The Golden Gate Yacht Club, (GGYC) has filed a suit in the Supreme Court for the State of New York seeking a court ruling on the legitimacy of the current proposed Protocol for the next America’s Cup.

We believe that the challenge that has been accepted and the proposed Protocol are legally not acceptable as they breach the terms of the Deed of Gift that governs the Cup. This is based on our view that Société Nautique de Genève (SNG) has accepted an invalid challenge from a sham contender, and is seeking to impose an unprecedented one-sided set of rules that would damage the Cup as a genuinely competitive event.

We would prefer to negotiate a solution. But we have taken this court action in order to ensure a fair contest and protect the integrity of the Cup.

We urge the adoption of a protocol similar to the one used last time which produced such a successful event. We are keen to see this issue resolved and move on to the sailing.

2007 Timeline
July 3: Alinghi, representing SNG, wins the 32nd America’s Cup.

July 5: SNG announces a radically new Protocol for the next Cup and names Club Náutico Español de Vela (CNEV), as the Challenger of Record (COR).

July 11: GGYC presents a formal challenge to SNG in Geneva. GGYC argues that the challenge by CNEV is invalid. This is based on the grounds that at the time of its challenge CNEV, which was established only a few days prior to having its challenge accepted, was not a bona fide yacht club and did not have an annual regatta, each as required by the Deed of Gift.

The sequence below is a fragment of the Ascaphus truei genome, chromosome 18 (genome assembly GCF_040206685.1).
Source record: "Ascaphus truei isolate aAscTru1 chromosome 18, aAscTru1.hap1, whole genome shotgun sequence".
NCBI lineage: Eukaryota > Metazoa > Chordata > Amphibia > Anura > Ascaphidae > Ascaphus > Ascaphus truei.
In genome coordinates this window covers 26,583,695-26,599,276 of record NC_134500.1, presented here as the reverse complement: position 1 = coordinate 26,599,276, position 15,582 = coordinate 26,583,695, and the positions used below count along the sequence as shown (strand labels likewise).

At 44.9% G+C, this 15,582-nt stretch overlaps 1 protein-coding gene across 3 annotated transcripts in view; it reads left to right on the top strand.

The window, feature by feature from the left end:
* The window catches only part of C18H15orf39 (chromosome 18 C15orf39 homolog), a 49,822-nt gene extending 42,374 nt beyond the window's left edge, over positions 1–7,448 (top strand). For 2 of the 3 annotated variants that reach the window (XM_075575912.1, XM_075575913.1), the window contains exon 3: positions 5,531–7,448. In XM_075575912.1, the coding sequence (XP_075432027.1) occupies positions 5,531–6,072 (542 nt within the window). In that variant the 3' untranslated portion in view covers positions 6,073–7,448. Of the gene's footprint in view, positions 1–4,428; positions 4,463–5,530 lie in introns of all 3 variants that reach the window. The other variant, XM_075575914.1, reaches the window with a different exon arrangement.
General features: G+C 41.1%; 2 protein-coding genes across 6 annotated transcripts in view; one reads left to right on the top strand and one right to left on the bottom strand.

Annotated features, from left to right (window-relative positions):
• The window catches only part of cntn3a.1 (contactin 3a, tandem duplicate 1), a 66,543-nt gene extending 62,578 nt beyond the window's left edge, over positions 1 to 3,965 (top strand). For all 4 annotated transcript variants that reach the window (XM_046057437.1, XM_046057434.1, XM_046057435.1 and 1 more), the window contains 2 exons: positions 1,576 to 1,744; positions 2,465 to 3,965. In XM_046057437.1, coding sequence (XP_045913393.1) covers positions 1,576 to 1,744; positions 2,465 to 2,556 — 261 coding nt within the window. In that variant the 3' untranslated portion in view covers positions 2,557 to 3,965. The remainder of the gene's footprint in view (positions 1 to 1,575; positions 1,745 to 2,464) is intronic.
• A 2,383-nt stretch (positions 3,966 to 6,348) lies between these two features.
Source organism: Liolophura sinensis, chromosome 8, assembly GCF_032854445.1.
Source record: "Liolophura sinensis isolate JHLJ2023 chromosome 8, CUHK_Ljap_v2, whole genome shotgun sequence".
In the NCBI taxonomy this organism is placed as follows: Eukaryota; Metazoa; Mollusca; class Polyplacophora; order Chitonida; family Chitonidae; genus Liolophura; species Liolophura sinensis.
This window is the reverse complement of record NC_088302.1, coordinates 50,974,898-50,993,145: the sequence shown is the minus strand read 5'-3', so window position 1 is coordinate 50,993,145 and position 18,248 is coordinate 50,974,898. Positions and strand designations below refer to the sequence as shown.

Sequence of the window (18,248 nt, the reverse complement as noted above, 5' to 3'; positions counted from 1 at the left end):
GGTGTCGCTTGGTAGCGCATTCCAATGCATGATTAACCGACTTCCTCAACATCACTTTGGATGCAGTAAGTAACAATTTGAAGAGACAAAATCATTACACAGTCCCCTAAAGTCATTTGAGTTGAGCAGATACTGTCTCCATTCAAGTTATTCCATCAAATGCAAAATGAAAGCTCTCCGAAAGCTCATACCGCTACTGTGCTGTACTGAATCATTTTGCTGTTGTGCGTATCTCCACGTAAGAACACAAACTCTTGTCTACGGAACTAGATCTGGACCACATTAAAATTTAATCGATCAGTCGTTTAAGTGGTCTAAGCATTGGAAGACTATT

July 20: GGYC files suit in the Supreme Court for the State of New York, which presides over the Deed of Gift, seeking a ruling to have the CNEV challenge discarded as illegitimate and the GGYC’s challenge accepted.

August 22: The court grants an order sought by GGYC requiring SNG to promptly answer a request to speed up the legal process for resolving its proposed new rules for defending the next America’s Cup.

CNEV challenge
Our concerns about the validity of CNEV and its challenge include the facts that:
• It is not a bona fide yacht club.

• It was created and is controlled by Real Federación Española de Vela (RFEV), which is itself not a yacht club.

• It was formed for the sole purpose of making a challenge only days before its challenge was made and accepted.

• Contrary to the Deed it has never held an annual regatta anywhere, and

• It appears to have accepted the loss of Challenger rights in the new Protocol in a way that no genuine Challenger who was seeking a fair contest would.

The Protocol
We believe that the protocol must be rejected in order to protect the status of the America’s Cup as a genuine sporting contest.

We do not believe this protocol is valid, fair, or in the spirit of racing that the Cup stands for. It is clearly not the result of the mutual consent process between a defender and a legitimate challenger that is prescribed in the Deed of Gift.

Our chief concerns about the Protocol are:
• It is invalid because SNG entered into it with an invalid Challenger, CNEV.

• The defender, through the company it has formed to manage the event, America’s Cup Management (ACM) can reject any entry – even if it complies with all requirements. Once disqualified, there is no provision for the challenger to contest this ruling. See AC 33 Protocol clauses 2.7 (d), 4.4